Pressure solution compaction of sodium chlorate

and implications for pressure solution in NaCl

Bas den Brok*, Mohsine Zahid, Cees W. Passchier

Institut für Geowissenschaften, Johannes Gutenberg-Universität, 55099 Mainz, Germany


Published in 1999 in Tectonophysics 307, pp. 297-312 doi:10.1016/S0040-1951(99)00103-1



Sodium chloride (NaCl) has been extensively used as a material to develop, test and improve pressure solution (PS) rock deformation models. However, unlike silicate and carbonate rocks, NaCl can deform plastically at very low stresses (~0.5 MPa). This could mean that NaCl is less suitable for use as an analogue for rocks that do not deform plastically at conditions where PS is important. In order to test the reliability of NaCl as a rock analogue, we carried out a series of uniaxial compaction experiments on sodium chlorate (NaClO3) at room pressure and temperature (P-T) conditions and applied effective stresses of 2.4 and 5.0 Mpa. NaClO3 is a very soluble, elastic-brittle salt, that cannot be deformed plastically at room P-T conditions. The results were compared with experiments on NaCl at similar conditions and show that NaClO3 behaves in a strikingly similar way to NaCl, despite its brittleness. Like NaCl, it most likely compacts by a grain boundary diffusion controlled PS mechanism. Mechanical data were fitted to a power law in the form:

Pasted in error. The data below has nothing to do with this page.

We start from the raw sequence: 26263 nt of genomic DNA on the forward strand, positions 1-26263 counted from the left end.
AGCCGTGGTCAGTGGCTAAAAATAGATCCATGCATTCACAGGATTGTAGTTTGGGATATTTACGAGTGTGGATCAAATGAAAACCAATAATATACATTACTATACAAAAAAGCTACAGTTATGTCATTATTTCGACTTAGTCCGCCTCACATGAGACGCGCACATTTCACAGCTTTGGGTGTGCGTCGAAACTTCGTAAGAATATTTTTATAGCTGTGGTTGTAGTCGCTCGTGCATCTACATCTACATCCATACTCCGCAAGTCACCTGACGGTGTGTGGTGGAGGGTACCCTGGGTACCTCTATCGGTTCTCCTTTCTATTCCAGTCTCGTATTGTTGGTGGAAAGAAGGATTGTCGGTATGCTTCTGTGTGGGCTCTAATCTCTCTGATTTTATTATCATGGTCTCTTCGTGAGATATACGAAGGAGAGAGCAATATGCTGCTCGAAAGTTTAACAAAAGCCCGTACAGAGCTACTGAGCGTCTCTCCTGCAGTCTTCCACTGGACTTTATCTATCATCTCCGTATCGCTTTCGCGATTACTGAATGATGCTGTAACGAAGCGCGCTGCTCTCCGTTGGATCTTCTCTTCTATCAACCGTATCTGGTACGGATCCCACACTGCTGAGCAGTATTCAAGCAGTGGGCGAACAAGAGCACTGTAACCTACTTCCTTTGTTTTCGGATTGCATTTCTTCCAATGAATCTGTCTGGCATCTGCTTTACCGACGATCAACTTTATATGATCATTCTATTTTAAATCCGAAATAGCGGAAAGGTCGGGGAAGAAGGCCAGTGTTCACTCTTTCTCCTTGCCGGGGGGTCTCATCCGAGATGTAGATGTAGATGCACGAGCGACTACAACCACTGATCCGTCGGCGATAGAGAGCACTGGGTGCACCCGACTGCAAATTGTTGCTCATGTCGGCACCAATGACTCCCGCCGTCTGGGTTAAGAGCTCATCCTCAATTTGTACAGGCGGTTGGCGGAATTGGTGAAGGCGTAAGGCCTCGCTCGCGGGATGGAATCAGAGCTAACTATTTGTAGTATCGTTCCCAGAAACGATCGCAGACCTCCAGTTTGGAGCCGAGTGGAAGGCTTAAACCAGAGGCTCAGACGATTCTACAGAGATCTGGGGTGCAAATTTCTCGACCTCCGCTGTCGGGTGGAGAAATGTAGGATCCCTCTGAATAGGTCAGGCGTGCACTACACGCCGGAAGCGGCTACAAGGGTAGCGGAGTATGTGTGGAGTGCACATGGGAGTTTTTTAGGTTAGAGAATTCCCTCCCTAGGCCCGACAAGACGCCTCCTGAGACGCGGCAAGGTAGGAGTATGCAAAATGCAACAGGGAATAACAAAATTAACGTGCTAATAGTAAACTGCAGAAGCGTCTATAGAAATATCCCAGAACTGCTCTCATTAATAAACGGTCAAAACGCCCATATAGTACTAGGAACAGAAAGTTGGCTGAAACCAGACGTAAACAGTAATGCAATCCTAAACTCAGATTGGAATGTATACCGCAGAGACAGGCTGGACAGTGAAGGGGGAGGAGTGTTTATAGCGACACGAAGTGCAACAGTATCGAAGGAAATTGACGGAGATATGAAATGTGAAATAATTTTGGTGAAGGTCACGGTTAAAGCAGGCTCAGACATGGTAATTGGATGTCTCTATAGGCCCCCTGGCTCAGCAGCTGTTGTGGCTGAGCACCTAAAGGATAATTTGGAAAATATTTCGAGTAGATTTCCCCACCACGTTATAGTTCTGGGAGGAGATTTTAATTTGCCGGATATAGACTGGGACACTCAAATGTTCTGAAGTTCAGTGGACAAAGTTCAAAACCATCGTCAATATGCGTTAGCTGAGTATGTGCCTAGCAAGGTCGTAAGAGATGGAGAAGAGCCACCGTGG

(with volumetric strain rate , volumetric strain e, effective stress s and grain size d). A reasonable fit was obtained, with a = 2 - 4, n = 1.6 0.5, and m = 2.8 0.5. The similarity in mechanical behaviour of the two materials (NaCl plastic, NaClO3 brittle) suggests that plasticity does not play a key role in PS compaction deformation of NaCl. This means that its plasticity is not a drawback for its use as a PS analogue for rocks or for deriving PS creep laws for salt from compaction experiments.

Keywords: pressure solution, deformation, mechanical properties, diagenesis, sodium chloride, salt tectonics.

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